Healthy Foods Series (Part 5 – Community Garden Project)

Promoting Fresh Foods and Friendships was the goal of the Community Garden Project started in May by Mayor Rogers Anderson and county employees. The corner of Academy Street and Everbright Avenue was transformed into a community garden and space was offered to county employees on a first-come, first-serve basis.county community garden 3

Mayor Anderson leaves the suit and tie behind to don farming clothes while he tends to his turnip greens, tomatoes and peppers planted in this urban experiment. “I had been thinking about urban gardens, and how they can provide not only fresh, nutritious food, but also a place to enjoy nature and develop friendships. I thought it was a worthwhile endeavor and a good use of resources for us to try in Williamson County,” said Anderson.

The garden is on county-owned property across from Academy Park Gym, and Williamson County Parks and Recreation is managing the project. For this inaugural year, sixteen ten-by-twenty plots were tilled and offered to Williamson County government employees on a first-come, first-served basis. In addition to the Mayor and Parks and Recreation employees, participants include the county’s Animal Control and Adoption Center, the Health and Public Safety Departments, Williamson County Schools and a couple of individual employees. county community garden 2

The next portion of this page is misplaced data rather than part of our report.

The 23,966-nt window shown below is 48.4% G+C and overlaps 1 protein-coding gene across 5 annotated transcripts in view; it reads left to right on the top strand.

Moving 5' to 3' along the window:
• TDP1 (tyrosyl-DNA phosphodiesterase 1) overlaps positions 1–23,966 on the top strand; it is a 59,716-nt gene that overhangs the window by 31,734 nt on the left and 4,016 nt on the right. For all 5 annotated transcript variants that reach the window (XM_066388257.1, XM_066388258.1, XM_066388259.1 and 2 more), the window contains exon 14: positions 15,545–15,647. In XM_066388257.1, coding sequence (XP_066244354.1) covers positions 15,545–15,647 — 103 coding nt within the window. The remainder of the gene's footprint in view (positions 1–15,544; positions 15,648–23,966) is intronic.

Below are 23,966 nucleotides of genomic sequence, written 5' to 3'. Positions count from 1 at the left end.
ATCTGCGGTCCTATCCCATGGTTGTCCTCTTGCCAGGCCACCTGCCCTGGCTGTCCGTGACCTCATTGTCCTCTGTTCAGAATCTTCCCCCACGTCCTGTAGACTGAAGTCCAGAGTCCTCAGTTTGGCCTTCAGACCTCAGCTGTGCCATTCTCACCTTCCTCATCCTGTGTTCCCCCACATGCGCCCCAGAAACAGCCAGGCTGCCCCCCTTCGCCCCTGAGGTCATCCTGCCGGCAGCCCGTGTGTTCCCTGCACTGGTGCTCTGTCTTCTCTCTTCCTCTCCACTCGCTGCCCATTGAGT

Phyllis Huffman, Marcia Dixon and others from the Parks and Recreation department’s administrative offices have a large cantaloupe patch, pole beans and tomatoes. “Good planning on the part of the urban farmers,” said Anderson, “will keep the fruits and vegetables coming in through the fall season.” Gardeners are trying to keep the garden as natural as possible, without the use of herbicides or pesticides. Certain wildflower varieties are planted near vegetables to keep rabbits away. “It has been a joy to work on this project and get to know who has a ‘green thumb’ among our county employees. Our community-minded gardeners have been sharing their fruits and vegetables with neighbors and coworkers. That’s the spirit of Williamson County,” remarked Anderson.

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Andrea has always loved the written word. She holds a B.A. in Journalism and a Masters in Creative Writing, both from Belmont University. Both sides of her family have lived in Williamson County for generations, so writing for Williamson Source is the perfect fit. She loves to hear stories of what Williamson County was like when her parents and grandparents were young and to write about this ever evolving county is truly special for her.